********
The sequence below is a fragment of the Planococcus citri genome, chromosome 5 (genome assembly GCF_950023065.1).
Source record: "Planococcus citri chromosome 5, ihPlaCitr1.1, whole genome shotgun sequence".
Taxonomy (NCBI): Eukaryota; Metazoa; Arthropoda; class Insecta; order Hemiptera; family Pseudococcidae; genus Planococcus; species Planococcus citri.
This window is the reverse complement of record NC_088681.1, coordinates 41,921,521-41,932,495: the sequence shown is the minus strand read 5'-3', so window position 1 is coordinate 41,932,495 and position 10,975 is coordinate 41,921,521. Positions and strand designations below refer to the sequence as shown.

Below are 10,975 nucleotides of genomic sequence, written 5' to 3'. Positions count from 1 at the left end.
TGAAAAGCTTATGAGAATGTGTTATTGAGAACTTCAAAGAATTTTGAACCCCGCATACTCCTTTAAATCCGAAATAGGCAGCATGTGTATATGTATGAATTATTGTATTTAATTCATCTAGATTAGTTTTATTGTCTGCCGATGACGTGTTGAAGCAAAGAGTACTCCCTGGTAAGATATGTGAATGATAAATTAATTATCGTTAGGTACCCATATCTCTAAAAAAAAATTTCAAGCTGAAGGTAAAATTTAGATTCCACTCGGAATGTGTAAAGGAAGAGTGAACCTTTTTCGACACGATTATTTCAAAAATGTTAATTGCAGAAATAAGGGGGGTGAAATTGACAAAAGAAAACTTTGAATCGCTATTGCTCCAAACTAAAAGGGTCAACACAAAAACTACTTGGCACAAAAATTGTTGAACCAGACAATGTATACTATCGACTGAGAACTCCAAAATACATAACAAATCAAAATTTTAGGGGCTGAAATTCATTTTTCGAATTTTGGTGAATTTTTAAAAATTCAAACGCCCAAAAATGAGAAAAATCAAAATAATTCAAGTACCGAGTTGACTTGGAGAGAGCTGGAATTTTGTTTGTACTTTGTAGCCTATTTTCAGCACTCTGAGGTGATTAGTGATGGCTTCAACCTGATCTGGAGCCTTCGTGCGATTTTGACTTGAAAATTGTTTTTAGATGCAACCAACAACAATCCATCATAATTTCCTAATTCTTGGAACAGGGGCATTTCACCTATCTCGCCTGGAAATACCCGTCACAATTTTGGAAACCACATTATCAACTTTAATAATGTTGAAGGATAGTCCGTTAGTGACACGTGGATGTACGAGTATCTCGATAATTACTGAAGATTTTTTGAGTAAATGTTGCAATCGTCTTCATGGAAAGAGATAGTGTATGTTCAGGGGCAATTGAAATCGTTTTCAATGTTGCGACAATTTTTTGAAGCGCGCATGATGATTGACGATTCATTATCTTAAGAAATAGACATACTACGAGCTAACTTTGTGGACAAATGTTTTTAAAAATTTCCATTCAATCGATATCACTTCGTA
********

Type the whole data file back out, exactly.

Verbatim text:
The sequence below is a fragment of the Planococcus citri genome, chromosome 5 (genome assembly GCF_950023065.1).
Source record: "Planococcus citri chromosome 5, ihPlaCitr1.1, whole genome shotgun sequence".
Taxonomy (NCBI): Eukaryota; Metazoa; Arthropoda; class Insecta; order Hemiptera; family Pseudococcidae; genus Planococcus; species Planococcus citri.
This window is the reverse complement of record NC_088681.1, coordinates 41,921,521-41,932,495: the sequence shown is the minus strand read 5'-3', so window position 1 is coordinate 41,932,495 and position 10,975 is coordinate 41,921,521. Positions and strand designations below refer to the sequence as shown.

Below are 10,975 nucleotides of genomic sequence, written 5' to 3'. Positions count from 1 at the left end.
TGAAAAGCTTATGAGAATGTGTTATTGAGAACTTCAAAGAATTTTGAACCCCGCATACTCCTTTAAATCCGAAATAGGCAGCATGTGTATATGTATGAATTATTGTATTTAATTCATCTAGATTAGTTTTATTGTCTGCCGATGACGTGTTGAAGCAAAGAGTACTCCCTGGTAAGATATGTGAATGATAAATTAATTATCGTTAGGTACCCATATCTCTAAAAAAAAATTTCAAGCTGAAGGTAAAATTTAGATTCCACTCGGAATGTGTAAAGGAAGAGTGAACCTTTTTCGACACGATTATTTCAAAAATGTTAATTGCAGAAATAAGGGGGGTGAAATTGACAAAAGAAAACTTTGAATCGCTATTGCTCCAAACTAAAAGGGTCAACACAAAAACTACTTGGCACAAAAATTGTTGAACCAGACAATGTATACTATCGACTGAGAACTCCAAAATACATAACAAATCAAAATTTTAGGGGCTGAAATTCATTTTTCGAATTTTGGTGAATTTTTAAAAATTCAAACGCCCAAAAATGAGAAAAATCAAAATAATTCAAGTACCGAGTTGACTTGGAGAGAGCTGGAATTTTGTTTGTACTTTGTAGCCTATTTTCAGCACTCTGAGGTGATTAGTGATGGCTTCAACCTGATCTGGAGCCTTCGTGCGATTTTGACTTGAAAATTGTTTTTAGATGCAACCAACAACAATCCATCATAATTTCCTAATTCTTGGAACAGGGGCATTTCACCTATCTCGCCTGGAAATACCCGTCACAATTTTGGAAACCACATTATCAACTTTAATAATGTTGAAGGATAGTCCGTTAGTGACACGTGGATGTACGAGTATCTCGATAATTACTGAAGATTTTTTGAGTAAATGTTGCAATCGTCTTCATGGAAAGAGATAGTGTATGTTCAGGGGCAATTGAAATCGTTTTCAATGTTGCGACAATTTTTTGAAGCGCGCATGATGATTGACGATTCATTATCTTAAGAAATAGACATACTACGAGCTAACTTTGTGGACAAATGTTTTTAAAAATTTCCATTCAATCGATATCACTTCGTA